Do changing circumstances dictate that you modify a parenting plan in Colorado? Learn when you do, and do not, need the court’s involvement.
Even The Best Laid Plans Don’t Always Stand The Test of Time
Because, as the saying goes, “the only constant in life is change,” many divorced parents in Colorado may need to modify a parenting plan that was previously acceptable. Even the most thoughtful and thorough parenting plans don’t always fit with the circumstances and needs of parents and their children as years go by. When that happens, and one or both parents want to adjust the schedules or parenting time contained in a plan, can they do so on their own, or must they get a judge’s approval?
Minor, Isolated Modifications By Agreement
Whether you can modify a parenting plan without going to court largely depends on the nature of the desired modification. For minor scheduling adjustments, such as which parent will pick up a child from school on a specific day or a one-time switch of parenting time on a holiday, there is usually no need to go to court – so long as both parties agree to such a modification.
However, since these adjustments are verbal only and not part of the court-approved parenting plan, a judge likely would not enforce any agreed-upon adjustments if one parent sought to do so.
Parenting Time Modifications and Restrictions Require Court Approval
On the other hand, if the desired adjustment changes parenting time, living arrangements, decision-making, and other significant matters, parents must go to court and get a judge’s approval – even if they both agree to the proposed modification. Just as a Colorado judge must sign off on an agreed-upon initial parenting plan during divorce proceedings, they will need to approve any modifications to the plan to ensure they are in the child’s best interest.
Colorado law (CRS 14-10-129) establishes a process for modifying a parenting plan and sets forth the factors the judge must consider when approving or denying a requested change. Those factors all relate to the child’s best interests but vary depending on the nature of the requested change.
Often, one parent wants to modify a parenting plan because the parent with whom the child resides most of the time wants to relocate due to employment or other reasons. If that desired relocation makes a significant difference in the geographical ties between the other parent and the child, and the other parent objects to the move, a judge will consider several factors when evaluating a relocation request, including:
- Requesting parent’s reasons for seeking to relocate with the child;
- Reasons why the opposing parent objects to the proposed relocation;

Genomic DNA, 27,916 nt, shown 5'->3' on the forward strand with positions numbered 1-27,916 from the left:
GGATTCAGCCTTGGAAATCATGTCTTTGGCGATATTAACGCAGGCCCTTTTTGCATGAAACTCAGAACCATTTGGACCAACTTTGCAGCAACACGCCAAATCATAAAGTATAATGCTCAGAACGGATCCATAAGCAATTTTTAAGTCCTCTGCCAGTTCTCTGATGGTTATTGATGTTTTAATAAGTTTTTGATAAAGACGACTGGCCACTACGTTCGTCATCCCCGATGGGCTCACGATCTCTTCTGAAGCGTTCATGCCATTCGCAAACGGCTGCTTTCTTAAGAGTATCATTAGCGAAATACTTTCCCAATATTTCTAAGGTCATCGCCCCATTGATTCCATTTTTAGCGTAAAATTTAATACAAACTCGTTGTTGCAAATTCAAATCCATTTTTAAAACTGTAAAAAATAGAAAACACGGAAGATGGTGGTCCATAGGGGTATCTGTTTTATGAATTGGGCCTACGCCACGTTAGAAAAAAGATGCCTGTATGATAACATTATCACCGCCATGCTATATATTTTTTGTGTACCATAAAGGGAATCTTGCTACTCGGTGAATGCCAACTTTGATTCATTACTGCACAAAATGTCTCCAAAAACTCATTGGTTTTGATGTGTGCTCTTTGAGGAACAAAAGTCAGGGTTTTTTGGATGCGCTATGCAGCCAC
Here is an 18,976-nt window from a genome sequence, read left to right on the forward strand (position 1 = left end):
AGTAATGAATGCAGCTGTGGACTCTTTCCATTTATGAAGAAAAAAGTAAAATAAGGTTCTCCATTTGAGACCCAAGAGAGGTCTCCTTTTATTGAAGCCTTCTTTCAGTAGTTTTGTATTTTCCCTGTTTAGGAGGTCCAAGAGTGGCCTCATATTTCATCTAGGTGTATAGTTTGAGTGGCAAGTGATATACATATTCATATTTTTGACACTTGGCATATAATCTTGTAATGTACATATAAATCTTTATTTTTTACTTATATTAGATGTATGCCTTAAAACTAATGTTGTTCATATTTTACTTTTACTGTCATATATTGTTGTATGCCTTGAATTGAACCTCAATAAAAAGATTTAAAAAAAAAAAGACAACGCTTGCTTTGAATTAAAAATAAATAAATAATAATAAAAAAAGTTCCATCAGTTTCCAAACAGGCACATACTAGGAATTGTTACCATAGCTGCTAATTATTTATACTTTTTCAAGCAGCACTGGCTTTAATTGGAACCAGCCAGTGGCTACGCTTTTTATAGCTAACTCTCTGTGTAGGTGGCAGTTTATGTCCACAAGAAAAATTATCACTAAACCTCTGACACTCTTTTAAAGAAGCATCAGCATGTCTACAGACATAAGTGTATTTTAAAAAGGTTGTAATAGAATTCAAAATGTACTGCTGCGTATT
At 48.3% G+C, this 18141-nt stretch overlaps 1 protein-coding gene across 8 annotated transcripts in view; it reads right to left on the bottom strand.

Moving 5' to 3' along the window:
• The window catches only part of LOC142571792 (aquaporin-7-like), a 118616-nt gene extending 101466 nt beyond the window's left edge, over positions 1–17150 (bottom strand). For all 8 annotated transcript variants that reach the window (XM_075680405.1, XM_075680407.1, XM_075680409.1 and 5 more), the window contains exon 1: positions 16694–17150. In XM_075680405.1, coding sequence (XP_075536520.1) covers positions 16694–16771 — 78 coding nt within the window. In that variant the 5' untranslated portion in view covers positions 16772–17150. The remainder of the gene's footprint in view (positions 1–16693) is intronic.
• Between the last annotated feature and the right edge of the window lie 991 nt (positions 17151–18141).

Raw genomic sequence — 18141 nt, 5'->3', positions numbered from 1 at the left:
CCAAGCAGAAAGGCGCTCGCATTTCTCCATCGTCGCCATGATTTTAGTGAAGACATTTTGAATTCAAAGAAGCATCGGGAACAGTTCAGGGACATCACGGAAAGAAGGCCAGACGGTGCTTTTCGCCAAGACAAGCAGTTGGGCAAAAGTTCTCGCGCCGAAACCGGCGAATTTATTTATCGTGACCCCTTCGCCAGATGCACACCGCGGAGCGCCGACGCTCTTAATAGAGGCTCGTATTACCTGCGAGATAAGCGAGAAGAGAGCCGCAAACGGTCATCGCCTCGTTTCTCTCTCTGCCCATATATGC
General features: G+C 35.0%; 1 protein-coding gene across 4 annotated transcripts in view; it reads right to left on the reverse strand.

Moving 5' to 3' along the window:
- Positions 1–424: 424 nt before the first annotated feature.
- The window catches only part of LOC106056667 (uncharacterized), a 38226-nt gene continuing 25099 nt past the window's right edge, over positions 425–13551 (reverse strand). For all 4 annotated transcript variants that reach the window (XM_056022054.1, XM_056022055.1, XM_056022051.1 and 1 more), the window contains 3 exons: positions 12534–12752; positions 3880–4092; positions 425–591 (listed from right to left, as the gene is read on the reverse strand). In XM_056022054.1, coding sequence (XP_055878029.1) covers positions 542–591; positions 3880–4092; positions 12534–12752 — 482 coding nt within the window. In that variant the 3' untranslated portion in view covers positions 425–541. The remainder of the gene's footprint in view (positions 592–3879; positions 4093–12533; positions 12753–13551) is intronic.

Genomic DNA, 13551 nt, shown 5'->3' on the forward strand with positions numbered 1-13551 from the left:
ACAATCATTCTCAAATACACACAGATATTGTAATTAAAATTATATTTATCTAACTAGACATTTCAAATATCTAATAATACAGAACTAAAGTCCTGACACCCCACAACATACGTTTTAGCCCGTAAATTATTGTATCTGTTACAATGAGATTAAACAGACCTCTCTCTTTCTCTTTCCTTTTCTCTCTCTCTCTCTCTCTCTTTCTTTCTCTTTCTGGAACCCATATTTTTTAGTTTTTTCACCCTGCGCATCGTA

- History and quality of the child’s relationship with each parent since any previous parenting time order;
- Child’s educational opportunities at the existing location and the proposed new location;
- Whether there is the presence or absence of extended family at the existing location and the new location;
- The potential benefits of the child staying with their primary guardian;
- The expected consequences to the child of the relocation;
- Whether the court can create a suitable plan for parenting time if the relocation is authorized;
- And any other applicable considerations related to the best interest of the child.
Restricting Parenting Time
Sometimes, a parent seeks to modify a parenting plan because of genuine concerns about their child’s safety and well-being when spending time with the other parent. In such cases, they may seek to restrict or place other limitations on that parent’s parenting time.
According to Colorado regulations, a court cannot restrict a parent’s parenting time rights without evidence that the parenting time is hazardous to the child’s physical health or have a negative effect on their emotional growth. Along with this, the court is obligated to present concrete findings to affirm the restriction when it is included in any parenting time directive.
Substantial Modification of Parenting Time: Two-Year Wait To Modify a Parenting Plan Again
Colorado law recognizes that while circumstances may justify modifications to a parenting plan, repeated changes and disruptions to a child’s schedule and living arrangements are usually undesirable. That is why the law limits how often a parent can file a motion to modify a parenting plan substantially – such as changing with whom the child primarily resides. Whether such a request was previously granted or denied, a court will not consider any subsequent motion filed within two years after the decision on the prior motion unless:
- the child’s current environment may endanger their physical health or significantly impair their emotional development; or
- he parent with whom the child lives the majority of the time intends to move to a place that significantly alters the child’s geographic connection to the other parent.
Need to Modify a Parenting Plan?
If you or your former spouse want or need to modify your existing parenting plan, consult an experienced Colorado Springs child custody lawyer who can assist you with the process and protect your interests and your child’s well-being.